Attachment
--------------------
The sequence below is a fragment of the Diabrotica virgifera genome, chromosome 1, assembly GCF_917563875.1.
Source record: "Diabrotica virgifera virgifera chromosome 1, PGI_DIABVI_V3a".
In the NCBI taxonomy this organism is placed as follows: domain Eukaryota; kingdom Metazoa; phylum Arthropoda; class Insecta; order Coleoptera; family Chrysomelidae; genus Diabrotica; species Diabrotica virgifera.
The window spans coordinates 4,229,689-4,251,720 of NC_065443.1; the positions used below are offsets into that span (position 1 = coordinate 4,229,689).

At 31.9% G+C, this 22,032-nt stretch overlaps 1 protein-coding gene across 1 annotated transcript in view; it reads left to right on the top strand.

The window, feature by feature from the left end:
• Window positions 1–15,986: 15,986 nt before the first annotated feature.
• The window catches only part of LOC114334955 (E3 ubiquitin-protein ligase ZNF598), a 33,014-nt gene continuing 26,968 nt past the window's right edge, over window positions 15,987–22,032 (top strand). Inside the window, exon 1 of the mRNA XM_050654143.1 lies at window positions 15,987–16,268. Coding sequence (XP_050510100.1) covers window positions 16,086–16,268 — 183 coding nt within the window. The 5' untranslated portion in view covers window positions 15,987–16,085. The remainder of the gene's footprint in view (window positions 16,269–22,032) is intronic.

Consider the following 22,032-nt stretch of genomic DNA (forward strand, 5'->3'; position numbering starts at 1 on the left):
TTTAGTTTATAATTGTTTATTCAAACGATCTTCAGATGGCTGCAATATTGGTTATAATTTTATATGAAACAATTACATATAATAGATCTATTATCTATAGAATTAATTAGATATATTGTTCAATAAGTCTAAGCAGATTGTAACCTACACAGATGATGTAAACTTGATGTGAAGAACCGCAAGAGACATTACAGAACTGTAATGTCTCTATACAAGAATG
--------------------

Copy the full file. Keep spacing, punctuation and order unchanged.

The sequence below is a fragment of the Diabrotica virgifera genome, chromosome 1, assembly GCF_917563875.1.
Source record: "Diabrotica virgifera virgifera chromosome 1, PGI_DIABVI_V3a".
In the NCBI taxonomy this organism is placed as follows: domain Eukaryota; kingdom Metazoa; phylum Arthropoda; class Insecta; order Coleoptera; family Chrysomelidae; genus Diabrotica; species Diabrotica virgifera.
The window spans coordinates 4,229,689-4,251,720 of NC_065443.1; the positions used below are offsets into that span (position 1 = coordinate 4,229,689).

At 31.9% G+C, this 22,032-nt stretch overlaps 1 protein-coding gene across 1 annotated transcript in view; it reads left to right on the top strand.

The window, feature by feature from the left end:
• Window positions 1–15,986: 15,986 nt before the first annotated feature.
• The window catches only part of LOC114334955 (E3 ubiquitin-protein ligase ZNF598), a 33,014-nt gene continuing 26,968 nt past the window's right edge, over window positions 15,987–22,032 (top strand). Inside the window, exon 1 of the mRNA XM_050654143.1 lies at window positions 15,987–16,268. Coding sequence (XP_050510100.1) covers window positions 16,086–16,268 — 183 coding nt within the window. The 5' untranslated portion in view covers window positions 15,987–16,085. The remainder of the gene's footprint in view (window positions 16,269–22,032) is intronic.

Consider the following 22,032-nt stretch of genomic DNA (forward strand, 5'->3'; position numbering starts at 1 on the left):
TTTAGTTTATAATTGTTTATTCAAACGATCTTCAGATGGCTGCAATATTGGTTATAATTTTATATGAAACAATTACATATAATAGATCTATTATCTATAGAATTAATTAGATATATTGTTCAATAAGTCTAAGCAGATTGTAACCTACACAGATGATGTAAACTTGATGTGAAGAACCGCAAGAGACATTACAGAACTGTAATGTCTCTATACAAGAATG